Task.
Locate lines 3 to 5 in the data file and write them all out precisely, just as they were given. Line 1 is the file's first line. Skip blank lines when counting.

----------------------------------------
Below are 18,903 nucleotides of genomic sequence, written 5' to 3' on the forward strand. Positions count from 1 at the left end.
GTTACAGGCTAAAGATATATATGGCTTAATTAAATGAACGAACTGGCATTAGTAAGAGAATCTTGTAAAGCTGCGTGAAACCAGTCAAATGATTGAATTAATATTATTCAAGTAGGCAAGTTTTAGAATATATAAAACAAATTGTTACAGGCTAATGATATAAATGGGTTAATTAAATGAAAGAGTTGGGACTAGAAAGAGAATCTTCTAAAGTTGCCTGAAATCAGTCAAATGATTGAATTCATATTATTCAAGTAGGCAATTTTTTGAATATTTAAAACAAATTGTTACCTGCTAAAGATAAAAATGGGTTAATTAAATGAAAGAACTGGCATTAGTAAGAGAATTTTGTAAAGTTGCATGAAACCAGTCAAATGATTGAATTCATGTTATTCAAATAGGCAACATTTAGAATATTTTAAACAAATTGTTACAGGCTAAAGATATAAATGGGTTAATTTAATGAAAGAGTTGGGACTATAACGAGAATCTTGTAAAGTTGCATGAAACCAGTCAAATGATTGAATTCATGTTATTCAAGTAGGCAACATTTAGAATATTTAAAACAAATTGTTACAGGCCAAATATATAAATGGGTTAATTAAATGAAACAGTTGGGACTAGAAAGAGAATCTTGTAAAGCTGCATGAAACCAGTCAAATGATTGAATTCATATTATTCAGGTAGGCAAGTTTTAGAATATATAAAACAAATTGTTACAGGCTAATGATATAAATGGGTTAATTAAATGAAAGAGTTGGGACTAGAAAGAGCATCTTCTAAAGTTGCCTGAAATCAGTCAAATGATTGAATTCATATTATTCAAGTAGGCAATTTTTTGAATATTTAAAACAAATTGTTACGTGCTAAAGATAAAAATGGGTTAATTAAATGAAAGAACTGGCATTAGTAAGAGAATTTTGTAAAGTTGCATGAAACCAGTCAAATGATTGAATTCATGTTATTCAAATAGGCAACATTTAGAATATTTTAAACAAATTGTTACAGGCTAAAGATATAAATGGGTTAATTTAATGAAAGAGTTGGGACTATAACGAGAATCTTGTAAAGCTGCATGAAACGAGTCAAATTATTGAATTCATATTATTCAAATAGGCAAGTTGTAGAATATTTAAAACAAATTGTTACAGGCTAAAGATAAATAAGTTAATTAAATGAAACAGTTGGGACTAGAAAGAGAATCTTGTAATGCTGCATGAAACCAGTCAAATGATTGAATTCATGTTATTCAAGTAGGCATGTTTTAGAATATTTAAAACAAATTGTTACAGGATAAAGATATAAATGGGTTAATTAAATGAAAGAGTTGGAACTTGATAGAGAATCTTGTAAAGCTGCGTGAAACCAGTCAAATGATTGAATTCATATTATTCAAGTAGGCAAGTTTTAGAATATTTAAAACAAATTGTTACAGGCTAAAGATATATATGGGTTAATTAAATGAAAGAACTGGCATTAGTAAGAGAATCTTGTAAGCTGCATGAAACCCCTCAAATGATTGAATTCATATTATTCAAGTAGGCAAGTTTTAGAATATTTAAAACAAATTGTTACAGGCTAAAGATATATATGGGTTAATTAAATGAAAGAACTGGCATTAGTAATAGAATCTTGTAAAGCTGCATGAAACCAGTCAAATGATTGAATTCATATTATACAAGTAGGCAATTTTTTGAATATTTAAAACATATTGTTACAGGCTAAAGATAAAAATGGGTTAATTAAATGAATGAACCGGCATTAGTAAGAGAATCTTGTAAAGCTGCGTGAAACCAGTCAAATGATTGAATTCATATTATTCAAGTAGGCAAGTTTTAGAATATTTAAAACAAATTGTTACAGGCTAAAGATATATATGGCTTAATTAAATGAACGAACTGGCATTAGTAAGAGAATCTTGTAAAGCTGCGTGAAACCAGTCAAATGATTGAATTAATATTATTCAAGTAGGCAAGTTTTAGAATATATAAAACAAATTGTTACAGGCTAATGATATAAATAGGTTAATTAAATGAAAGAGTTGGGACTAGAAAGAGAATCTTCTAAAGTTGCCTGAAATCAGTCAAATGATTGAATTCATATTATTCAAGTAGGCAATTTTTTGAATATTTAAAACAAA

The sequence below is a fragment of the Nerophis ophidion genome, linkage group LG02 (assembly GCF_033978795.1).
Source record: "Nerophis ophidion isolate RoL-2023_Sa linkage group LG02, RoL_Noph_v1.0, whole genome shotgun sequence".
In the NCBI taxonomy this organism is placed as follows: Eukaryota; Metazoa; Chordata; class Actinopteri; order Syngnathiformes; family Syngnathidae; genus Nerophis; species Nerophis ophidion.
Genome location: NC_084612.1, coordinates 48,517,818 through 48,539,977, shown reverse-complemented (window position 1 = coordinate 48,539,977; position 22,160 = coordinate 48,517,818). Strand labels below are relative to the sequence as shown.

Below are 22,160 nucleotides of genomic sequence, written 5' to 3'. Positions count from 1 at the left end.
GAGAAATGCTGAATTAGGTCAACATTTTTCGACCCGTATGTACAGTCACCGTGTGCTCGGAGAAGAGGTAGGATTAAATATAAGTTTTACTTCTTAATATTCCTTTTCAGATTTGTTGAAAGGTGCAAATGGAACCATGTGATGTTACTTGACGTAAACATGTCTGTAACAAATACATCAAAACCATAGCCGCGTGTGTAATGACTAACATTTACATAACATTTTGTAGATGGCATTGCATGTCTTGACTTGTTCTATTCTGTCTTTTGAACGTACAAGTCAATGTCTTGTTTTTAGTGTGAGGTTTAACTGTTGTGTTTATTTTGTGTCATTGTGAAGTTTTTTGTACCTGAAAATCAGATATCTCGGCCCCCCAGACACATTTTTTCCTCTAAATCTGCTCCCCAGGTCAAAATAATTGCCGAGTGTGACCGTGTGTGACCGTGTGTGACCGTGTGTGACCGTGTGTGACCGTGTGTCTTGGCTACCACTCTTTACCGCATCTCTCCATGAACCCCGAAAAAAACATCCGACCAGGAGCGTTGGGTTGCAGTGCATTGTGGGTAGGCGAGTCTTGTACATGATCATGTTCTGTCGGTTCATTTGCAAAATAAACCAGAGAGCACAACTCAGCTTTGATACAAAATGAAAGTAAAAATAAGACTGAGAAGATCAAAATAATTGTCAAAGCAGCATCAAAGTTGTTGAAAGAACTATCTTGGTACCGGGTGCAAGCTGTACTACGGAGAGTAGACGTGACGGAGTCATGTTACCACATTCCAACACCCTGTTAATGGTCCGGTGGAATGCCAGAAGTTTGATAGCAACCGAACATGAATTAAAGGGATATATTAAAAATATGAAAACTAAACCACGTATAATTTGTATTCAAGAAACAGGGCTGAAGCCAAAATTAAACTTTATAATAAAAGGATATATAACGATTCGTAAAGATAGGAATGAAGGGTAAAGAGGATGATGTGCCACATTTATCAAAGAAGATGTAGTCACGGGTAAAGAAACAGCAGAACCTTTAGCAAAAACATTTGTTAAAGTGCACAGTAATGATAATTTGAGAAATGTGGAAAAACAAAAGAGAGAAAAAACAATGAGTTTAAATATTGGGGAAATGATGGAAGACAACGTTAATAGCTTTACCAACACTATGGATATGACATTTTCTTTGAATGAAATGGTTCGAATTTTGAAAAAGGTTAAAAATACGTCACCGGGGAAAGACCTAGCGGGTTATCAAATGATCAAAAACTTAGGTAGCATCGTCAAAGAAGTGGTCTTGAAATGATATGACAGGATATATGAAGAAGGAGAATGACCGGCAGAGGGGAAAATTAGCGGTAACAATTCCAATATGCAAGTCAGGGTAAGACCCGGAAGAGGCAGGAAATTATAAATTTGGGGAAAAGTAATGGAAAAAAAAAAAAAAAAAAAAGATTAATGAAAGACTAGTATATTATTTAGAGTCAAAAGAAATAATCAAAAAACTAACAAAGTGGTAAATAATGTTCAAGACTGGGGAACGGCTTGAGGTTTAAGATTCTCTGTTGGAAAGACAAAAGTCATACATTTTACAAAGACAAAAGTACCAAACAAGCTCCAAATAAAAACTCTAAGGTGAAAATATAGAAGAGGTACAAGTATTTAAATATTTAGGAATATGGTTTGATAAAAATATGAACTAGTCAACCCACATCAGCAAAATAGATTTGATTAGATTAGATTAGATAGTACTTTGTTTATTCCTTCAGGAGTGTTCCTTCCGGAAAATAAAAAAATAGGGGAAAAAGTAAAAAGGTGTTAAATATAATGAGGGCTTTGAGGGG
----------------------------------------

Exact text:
The sequence below is a fragment of the Nerophis ophidion genome, linkage group LG02 (assembly GCF_033978795.1).
Source record: "Nerophis ophidion isolate RoL-2023_Sa linkage group LG02, RoL_Noph_v1.0, whole genome shotgun sequence".
In the NCBI taxonomy this organism is placed as follows: Eukaryota; Metazoa; Chordata; class Actinopteri; order Syngnathiformes; family Syngnathidae; genus Nerophis; species Nerophis ophidion.